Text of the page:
Iran’s foreign minister H.Amirabdollahian has been an important player in diplomacy surrounding the Israel-Hamas war
‘It is highly likely for Iran to entangle in a direct confrontation with Israel, but this does not negate the possibility of a low intensity war escalating into a real regional conflict.’
Military theorists have been speculating Iranian involvement in Hamas brutal attack against Israel over the past week — identifying any possible connection/some even speculating the Islamic Republic’s direct engagement or best through its regional proxies, for a possible second front in the Israel-Hamas War.
Tehran denied any involvement at the planning stage, but the nation’s Supreme Leader Ayatollah Ali Khamenei praised the attackers, pointing towards a different connotation altogether, and to some, the best case of a confession. During his speech, Khamenei blamed Tel Aviv’s previous actions to be blamed for this disaster, but refrained from making any comments on Hezbollah’s hurled attacks from Lebanon or Muslim Brotherhood’s indirect involvement from Egypt.
Though Iran and Israel have been engaged in a war of words since the onset of 1979 Iranian revolution, there has never been a direct military engagement between the two. That said, Iran enjoys greater influence in the region through its proxies, including Hezbollah, the Shi’a Islamist militant group in the Southern Lebanon, which may open a second front from the Southern Lebanese border (rests majorly on Israeli miscalculation in Gaza or Hamas being dangerously cornered threatening existence), it remains unclear whether the group will take steps beyond skirmishes. Rockets were fired at the Shebaa Farms from southern Lebanon whereas Israeli Defence Forces confirmed that Hezbollah was targeting electronic reconnaissance systems.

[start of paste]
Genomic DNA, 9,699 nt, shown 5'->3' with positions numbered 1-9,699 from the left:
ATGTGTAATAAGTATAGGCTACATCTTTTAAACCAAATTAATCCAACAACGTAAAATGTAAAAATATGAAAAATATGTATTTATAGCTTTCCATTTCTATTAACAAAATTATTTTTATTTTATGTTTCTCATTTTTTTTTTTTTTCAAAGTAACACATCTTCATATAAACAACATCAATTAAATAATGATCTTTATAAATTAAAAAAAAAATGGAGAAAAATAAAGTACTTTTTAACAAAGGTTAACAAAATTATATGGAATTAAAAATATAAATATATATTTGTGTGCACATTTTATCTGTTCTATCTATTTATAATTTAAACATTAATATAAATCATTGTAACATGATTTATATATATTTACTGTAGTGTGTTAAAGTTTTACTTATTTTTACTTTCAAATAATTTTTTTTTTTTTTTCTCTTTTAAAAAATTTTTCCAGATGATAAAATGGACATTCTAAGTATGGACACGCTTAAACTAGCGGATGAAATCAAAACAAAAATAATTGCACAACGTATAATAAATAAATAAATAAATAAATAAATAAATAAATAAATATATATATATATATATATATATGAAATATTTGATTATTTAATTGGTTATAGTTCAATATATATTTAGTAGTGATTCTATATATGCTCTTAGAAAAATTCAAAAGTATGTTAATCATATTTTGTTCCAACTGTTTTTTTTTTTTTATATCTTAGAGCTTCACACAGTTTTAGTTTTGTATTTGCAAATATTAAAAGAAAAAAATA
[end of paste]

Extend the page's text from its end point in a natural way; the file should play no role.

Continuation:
Does Tehran provide means and resources/materials or technical expertise to Hamas in addition to training and financial support? The author interviewed numerous experts who did not outrightly see Tehran’s involvement but highlighted inadequate evidence pointing towards the same. That said, Tehran’s model of proxy support exists as a failsafe to camouflage its direct links in a conflict, one such being Hezbollah. That said, Shi’a proxy militant groups work in consensus (Shi’a Islam being the common factor) and groups such as Fatemiyoun Brigade in Syria or the Badr group in Iraq, along with Houthis in Yemen, are organizationally/functionally integrated to fulfil Tehran’s expectations in the region, painting October 7 attack with Tehran’s fingerprints.
That said, it will not be incorrect to state Hamas’s relationship with Tehran as a bit complex. It is the only Sunni group that enjoys Tehran’s support (all proxy groups supported by Tehran are Shia) with a certain share of disagreement on Tehran’s decision to back the Assad regime in the Syrian Civil War of 2011. That said, certain proxies such as Houthis in Yemen, have demonstrated some level of contradiction (at the policy level) delivering expectations in-different to that of their benefactor, even then such a contradiction has never occurred in the history of a non-state actor as demonstrated by Hamas.
Although it is highly likely for Iran to deploy conventional resources against Israel with an intent to strike, the possibility of a regional conflict remains very much alive. Taking the note of likelihood to the context of regional conflict, Iran has more to lose if it does make a kinetic move against Israel.
Iran-Israel ties: Tracing history
In one course of history, Iran and Israel enjoyed strategic/economic ties; Before Iranian Revolution of 1979, Tehran bought Israeli weapons for its military, with Tel Aviv accessing oil from the Shahs. Both nations benefited from greater engagement with the US, considering the fight against communism (the then Soviet Union as just) containing the spread of communism as part of their foreign policy.
That said, the rise of Shi’a government after 1979 considered Israel as territorial ambition under the influence of West and usurpers with an illegal claim to the Muslim land — branding the West, in particular the US sole instigator. For some (Khomeini followers/hard liners Israel was a meagre colonial outpost of the West, spreading Zionism (interpreting to medieval imperialism). Then, regional neighbours outrightly questioned and rejected the right for Jewish state to exist, with hardliners opposing Egypt’s peace treaty with Israel, creating a cult of like minded individuals/nation states rejecting Israel’s existence.